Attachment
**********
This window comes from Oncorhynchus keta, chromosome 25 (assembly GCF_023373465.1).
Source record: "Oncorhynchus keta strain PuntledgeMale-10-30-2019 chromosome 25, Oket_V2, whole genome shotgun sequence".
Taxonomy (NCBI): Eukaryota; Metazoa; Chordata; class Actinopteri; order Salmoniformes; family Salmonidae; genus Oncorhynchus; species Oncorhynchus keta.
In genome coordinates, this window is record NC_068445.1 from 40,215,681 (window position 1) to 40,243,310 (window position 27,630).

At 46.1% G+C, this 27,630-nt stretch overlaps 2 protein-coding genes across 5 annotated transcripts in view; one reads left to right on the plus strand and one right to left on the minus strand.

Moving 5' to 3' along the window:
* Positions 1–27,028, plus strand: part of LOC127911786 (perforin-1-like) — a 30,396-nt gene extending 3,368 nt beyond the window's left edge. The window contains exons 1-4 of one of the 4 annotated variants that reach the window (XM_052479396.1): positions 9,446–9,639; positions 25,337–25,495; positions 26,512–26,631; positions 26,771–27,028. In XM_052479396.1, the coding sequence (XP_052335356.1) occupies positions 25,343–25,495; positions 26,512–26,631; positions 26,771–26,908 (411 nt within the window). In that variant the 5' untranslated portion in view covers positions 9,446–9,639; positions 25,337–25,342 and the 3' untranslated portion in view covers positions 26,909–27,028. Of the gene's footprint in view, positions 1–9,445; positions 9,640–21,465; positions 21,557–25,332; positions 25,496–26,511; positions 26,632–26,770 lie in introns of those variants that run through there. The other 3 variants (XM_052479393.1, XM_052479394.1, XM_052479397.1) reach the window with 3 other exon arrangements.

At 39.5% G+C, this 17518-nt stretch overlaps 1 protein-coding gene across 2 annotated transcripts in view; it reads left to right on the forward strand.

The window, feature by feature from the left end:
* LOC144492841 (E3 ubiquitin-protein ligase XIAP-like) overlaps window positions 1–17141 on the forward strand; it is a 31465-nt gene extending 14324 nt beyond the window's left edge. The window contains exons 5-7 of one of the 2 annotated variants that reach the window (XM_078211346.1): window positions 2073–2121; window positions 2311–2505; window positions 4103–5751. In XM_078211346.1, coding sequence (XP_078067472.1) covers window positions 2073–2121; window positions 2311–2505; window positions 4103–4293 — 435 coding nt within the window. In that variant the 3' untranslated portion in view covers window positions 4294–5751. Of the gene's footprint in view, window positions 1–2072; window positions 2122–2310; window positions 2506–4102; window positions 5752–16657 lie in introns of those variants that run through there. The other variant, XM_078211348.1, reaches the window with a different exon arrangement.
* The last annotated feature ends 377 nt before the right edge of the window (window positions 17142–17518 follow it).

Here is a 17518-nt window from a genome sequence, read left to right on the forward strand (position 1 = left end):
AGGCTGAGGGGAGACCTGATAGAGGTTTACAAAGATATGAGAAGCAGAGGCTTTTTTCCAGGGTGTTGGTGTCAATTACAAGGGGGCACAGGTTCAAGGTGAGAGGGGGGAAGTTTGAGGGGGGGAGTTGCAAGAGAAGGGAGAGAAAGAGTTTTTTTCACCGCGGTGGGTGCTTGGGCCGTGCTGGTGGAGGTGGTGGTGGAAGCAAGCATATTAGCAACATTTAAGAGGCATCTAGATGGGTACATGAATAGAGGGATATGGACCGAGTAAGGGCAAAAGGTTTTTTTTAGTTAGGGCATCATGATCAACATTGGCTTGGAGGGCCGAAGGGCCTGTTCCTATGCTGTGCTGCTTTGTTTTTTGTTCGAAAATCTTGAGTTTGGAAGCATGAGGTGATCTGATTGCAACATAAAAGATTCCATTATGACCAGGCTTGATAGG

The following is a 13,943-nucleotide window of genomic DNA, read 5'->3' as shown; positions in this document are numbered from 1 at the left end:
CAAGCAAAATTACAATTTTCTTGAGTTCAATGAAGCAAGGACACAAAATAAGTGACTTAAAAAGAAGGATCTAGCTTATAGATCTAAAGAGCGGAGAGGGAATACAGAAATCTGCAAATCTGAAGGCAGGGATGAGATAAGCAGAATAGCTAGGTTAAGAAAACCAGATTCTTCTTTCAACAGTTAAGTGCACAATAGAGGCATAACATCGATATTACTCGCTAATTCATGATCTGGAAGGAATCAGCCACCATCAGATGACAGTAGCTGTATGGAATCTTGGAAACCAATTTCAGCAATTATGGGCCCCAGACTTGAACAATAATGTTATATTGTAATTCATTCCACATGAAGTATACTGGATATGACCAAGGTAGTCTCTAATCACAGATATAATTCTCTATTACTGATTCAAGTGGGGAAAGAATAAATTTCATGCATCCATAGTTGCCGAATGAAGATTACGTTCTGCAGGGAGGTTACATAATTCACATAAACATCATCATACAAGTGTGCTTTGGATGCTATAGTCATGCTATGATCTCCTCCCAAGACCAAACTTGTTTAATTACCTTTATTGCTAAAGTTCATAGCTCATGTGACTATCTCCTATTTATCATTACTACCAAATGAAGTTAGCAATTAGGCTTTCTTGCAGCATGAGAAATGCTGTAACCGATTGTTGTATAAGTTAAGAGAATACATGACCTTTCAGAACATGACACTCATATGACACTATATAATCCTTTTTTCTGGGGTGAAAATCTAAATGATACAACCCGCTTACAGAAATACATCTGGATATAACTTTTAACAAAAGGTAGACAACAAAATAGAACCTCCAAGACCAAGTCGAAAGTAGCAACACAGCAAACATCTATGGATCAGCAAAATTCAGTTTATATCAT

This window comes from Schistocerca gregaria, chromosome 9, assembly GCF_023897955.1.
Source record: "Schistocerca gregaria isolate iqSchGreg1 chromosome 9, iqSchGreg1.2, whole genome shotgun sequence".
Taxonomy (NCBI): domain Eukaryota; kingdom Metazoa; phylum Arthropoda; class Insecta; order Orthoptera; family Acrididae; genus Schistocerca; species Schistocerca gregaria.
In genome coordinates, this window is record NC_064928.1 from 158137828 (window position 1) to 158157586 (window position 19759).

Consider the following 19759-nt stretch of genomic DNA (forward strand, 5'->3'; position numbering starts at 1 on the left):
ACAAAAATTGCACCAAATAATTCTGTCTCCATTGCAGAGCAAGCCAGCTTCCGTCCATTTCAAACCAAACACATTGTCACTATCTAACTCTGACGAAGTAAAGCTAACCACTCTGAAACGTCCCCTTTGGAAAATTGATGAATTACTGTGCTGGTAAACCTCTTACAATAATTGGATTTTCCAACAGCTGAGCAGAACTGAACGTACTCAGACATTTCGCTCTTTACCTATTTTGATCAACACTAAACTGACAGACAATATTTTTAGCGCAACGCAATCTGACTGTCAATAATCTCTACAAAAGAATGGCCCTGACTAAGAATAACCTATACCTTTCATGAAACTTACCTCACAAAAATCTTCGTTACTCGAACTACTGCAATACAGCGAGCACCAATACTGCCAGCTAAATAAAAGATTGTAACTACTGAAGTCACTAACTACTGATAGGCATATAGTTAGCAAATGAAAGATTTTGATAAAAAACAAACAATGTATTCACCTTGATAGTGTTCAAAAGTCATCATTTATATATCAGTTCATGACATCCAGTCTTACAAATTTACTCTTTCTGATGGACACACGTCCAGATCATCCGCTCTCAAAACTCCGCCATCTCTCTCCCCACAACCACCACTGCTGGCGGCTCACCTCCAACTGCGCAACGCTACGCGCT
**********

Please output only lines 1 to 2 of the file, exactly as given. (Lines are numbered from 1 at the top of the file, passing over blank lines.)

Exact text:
This window comes from Oncorhynchus keta, chromosome 25 (assembly GCF_023373465.1).
Source record: "Oncorhynchus keta strain PuntledgeMale-10-30-2019 chromosome 25, Oket_V2, whole genome shotgun sequence".